Her return to football came in August when she came on as a substitute for her NWSL club, Portland Thorns.

“I’d never really doubted my ability in playing before until I had these injuries, and having these really big players around me, I didn’t think I was good enough to be there when I obviously was,” Foord said.

“Within myself, I knew I wasn’t at the best [level], physically and also mentally. I think I was almost afraid of what they would think of me; that they wouldn’t think I was any good because at the time I felt and knew I wasn’t any good and I didn’t want them to see me as that player.

“So [I had] all these negative thoughts and then on top of that, my foot was not feeling great, so that was my building stage to getting back to where I am now.”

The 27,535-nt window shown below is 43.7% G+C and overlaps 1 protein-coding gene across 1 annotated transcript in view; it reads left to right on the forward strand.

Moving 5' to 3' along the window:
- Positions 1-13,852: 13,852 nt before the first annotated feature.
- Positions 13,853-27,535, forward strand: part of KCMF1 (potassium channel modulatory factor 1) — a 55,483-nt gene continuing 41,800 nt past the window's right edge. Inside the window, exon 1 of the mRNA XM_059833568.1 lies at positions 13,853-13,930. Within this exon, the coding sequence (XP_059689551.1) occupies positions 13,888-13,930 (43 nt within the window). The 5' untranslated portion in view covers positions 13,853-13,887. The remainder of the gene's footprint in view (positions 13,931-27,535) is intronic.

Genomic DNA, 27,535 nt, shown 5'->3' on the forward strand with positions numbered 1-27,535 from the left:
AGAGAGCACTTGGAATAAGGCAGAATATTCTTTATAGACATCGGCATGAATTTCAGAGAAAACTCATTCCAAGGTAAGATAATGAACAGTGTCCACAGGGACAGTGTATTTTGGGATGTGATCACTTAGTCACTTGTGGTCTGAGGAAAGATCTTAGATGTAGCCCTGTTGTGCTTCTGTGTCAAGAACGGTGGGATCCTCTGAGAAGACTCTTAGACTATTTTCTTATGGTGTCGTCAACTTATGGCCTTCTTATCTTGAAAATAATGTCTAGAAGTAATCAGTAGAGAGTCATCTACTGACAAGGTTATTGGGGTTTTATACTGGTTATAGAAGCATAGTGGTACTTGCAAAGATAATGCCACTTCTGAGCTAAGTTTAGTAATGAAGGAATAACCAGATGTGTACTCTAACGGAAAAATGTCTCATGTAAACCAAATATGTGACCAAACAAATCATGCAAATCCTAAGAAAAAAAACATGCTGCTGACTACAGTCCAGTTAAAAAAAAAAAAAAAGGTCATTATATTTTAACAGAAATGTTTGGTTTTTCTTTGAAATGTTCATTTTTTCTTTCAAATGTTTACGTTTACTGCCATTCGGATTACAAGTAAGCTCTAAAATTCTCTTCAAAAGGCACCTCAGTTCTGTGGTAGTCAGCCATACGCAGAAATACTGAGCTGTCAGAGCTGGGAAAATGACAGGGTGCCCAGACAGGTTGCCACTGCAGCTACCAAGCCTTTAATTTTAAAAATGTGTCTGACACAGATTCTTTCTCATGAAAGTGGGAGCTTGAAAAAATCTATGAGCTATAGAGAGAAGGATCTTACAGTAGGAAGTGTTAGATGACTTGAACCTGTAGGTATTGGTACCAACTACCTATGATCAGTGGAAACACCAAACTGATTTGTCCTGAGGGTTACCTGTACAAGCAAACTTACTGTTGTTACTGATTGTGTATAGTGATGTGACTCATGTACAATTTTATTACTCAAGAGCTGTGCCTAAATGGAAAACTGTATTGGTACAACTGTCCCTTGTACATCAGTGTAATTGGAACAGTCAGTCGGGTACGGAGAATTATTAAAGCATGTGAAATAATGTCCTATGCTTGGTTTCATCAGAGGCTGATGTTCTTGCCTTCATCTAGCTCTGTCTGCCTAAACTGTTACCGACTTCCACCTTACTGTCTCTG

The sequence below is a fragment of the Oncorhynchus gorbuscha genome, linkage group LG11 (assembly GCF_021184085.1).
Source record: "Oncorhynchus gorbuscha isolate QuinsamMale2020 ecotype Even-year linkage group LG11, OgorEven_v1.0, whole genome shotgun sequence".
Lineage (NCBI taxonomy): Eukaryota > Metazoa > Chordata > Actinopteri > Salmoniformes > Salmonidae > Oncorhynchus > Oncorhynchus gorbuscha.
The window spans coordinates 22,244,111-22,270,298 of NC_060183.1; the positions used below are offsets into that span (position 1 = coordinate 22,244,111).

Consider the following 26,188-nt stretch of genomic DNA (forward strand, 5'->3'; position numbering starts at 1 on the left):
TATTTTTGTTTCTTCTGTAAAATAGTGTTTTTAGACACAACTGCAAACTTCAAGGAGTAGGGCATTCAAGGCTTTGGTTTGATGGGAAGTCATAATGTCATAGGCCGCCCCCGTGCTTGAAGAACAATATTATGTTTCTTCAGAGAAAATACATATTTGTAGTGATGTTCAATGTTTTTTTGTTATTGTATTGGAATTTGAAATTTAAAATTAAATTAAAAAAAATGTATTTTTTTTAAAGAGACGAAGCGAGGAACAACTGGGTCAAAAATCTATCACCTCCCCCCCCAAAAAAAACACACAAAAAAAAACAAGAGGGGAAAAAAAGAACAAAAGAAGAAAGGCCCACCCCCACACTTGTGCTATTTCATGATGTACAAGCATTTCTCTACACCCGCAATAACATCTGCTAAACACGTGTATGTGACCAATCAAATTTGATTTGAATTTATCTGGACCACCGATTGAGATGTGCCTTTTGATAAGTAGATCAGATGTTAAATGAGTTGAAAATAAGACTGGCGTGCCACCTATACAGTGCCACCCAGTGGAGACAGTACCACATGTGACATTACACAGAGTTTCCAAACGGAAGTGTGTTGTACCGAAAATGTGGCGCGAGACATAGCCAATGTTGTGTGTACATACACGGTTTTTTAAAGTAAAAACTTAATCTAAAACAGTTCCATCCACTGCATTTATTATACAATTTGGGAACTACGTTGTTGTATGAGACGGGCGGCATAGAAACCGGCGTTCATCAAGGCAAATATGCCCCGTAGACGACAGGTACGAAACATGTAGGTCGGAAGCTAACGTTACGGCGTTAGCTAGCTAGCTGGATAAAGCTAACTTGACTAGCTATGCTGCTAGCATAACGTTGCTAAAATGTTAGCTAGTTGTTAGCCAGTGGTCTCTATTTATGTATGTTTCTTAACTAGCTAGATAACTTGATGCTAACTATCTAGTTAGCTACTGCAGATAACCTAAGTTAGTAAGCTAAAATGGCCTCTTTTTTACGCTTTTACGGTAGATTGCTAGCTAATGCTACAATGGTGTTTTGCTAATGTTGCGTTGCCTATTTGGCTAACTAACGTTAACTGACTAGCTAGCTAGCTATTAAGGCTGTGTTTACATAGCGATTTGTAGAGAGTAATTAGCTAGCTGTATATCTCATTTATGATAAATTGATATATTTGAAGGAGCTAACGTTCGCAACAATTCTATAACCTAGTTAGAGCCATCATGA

The environment in Portland was ultimately a great help for Foord’s recovery, from the backroom staff to the players to the fans.


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“I got a lot of support from the fans, and obviously the coaching and medical staff that helped me on my return, they were all amazing.

“Everyone was amazing, even the players. Nobody probably thought [these negative things] about me, it was just me in my own head. Everything couldn’t have been better. It was just me at that time. Even the people around me, they wouldn’t have known that was going on [in my own head].”

I asked Foord if she had sought the help of a sports psychologist during this period, either with Portland, Sydney FC, or the Matildas.

“We have one through the Matildas, but I didn’t really open up about it,” she said.

“I didn’t see it as too much of a problem until I look back at it now. Off the back of the NWSL, [the Matildas] had the trip to Europe where we played France and England, and that was the time I used to open up to [Alen] Stajcic and our sports psychologist [Kate Wensley]. Since then, she has helped me a lot and we worked closely together on that trip.